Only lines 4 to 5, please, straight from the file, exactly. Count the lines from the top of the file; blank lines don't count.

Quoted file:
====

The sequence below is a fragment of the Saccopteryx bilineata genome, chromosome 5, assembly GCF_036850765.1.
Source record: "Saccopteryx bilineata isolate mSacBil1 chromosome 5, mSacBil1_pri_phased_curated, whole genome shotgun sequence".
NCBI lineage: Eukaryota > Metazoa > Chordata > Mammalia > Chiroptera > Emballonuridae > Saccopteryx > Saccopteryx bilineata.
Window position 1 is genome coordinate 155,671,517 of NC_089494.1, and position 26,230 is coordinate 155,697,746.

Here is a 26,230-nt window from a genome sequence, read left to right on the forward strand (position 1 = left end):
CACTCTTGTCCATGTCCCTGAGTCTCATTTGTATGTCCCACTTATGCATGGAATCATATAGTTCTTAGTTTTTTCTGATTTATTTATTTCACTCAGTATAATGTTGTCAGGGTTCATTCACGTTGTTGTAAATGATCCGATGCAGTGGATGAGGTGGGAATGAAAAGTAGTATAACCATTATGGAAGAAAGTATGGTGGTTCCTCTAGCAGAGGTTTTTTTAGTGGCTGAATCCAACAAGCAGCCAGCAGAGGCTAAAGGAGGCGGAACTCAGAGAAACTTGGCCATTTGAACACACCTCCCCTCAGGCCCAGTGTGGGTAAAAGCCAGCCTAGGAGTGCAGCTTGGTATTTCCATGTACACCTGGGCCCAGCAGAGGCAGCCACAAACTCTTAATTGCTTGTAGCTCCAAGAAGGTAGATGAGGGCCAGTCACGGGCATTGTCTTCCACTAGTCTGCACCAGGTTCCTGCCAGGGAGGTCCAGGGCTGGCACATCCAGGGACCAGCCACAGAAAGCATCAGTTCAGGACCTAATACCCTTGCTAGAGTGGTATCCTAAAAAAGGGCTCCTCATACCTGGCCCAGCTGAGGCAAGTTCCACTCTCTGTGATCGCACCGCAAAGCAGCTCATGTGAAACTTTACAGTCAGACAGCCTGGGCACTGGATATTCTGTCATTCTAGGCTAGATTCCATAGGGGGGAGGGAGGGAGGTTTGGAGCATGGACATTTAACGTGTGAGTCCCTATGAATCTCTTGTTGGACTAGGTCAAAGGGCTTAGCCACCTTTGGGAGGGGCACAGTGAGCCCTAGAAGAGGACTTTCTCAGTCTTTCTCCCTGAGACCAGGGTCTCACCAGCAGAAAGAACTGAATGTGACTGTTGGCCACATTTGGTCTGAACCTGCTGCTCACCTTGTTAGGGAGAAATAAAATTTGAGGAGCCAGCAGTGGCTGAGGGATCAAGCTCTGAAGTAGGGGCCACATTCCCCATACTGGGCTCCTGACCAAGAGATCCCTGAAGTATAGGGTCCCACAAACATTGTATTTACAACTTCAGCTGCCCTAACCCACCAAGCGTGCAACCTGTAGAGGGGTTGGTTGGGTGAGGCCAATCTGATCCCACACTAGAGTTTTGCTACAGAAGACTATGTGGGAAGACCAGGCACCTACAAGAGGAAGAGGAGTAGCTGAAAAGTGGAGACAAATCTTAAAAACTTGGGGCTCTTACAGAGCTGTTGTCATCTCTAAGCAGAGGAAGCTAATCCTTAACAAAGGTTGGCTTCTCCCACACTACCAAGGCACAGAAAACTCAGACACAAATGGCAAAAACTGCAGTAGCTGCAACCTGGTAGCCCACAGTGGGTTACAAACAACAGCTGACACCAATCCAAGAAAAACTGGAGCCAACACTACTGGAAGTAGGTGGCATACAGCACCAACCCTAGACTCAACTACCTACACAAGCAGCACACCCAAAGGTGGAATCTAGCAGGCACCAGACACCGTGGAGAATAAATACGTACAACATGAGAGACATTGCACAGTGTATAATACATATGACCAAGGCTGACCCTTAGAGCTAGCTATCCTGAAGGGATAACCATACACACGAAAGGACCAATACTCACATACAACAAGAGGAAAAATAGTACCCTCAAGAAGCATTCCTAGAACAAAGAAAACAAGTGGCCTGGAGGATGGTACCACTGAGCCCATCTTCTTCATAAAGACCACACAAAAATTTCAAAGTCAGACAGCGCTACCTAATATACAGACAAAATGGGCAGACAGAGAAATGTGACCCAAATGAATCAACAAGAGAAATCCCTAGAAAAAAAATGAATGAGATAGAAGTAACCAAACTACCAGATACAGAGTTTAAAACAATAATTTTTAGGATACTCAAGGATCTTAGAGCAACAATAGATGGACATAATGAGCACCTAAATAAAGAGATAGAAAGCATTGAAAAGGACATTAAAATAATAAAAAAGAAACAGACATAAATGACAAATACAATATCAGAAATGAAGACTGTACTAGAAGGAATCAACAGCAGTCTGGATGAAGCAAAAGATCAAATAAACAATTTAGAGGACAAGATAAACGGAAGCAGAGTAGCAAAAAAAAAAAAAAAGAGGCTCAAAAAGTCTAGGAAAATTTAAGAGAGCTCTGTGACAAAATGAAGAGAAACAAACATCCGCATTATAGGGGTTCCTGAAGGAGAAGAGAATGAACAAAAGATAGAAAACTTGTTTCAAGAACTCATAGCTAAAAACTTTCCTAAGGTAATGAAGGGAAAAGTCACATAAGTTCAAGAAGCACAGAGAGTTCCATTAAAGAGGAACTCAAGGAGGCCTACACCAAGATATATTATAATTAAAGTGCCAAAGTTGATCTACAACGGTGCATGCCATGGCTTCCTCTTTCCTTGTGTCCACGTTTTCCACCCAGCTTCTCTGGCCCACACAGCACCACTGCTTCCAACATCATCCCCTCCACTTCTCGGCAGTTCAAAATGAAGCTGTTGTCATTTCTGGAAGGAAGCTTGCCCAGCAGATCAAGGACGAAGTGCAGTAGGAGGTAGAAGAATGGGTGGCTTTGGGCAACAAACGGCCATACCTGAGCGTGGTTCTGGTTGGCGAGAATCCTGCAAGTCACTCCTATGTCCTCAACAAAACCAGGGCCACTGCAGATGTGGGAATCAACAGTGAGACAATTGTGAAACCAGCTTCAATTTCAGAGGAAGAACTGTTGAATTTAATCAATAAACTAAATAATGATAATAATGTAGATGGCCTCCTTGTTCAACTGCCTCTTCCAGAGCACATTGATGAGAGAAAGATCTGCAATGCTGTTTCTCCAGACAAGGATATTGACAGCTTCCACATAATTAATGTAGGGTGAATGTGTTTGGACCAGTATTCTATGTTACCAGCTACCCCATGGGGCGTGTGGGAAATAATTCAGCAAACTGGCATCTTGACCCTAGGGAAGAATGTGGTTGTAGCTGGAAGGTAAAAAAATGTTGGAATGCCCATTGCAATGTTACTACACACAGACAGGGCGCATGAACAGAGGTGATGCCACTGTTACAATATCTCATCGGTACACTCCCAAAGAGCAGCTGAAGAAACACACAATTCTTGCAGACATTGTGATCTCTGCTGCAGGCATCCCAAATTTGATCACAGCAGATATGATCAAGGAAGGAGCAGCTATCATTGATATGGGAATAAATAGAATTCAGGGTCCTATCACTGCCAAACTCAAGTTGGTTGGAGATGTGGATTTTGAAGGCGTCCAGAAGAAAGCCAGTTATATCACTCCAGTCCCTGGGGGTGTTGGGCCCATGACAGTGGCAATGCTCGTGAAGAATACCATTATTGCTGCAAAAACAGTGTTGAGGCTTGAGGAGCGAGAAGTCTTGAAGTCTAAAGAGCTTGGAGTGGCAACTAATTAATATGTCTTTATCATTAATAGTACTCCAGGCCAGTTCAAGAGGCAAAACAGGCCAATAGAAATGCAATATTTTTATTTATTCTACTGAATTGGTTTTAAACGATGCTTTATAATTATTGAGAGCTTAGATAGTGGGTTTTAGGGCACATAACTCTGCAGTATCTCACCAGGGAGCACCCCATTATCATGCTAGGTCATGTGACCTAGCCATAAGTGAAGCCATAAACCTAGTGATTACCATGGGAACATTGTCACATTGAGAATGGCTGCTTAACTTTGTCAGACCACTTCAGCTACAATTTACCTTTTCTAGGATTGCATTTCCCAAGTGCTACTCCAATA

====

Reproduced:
Window position 1 is genome coordinate 155,671,517 of NC_089494.1, and position 26,230 is coordinate 155,697,746.

Here is a 26,230-nt window from a genome sequence, read left to right on the forward strand (position 1 = left end):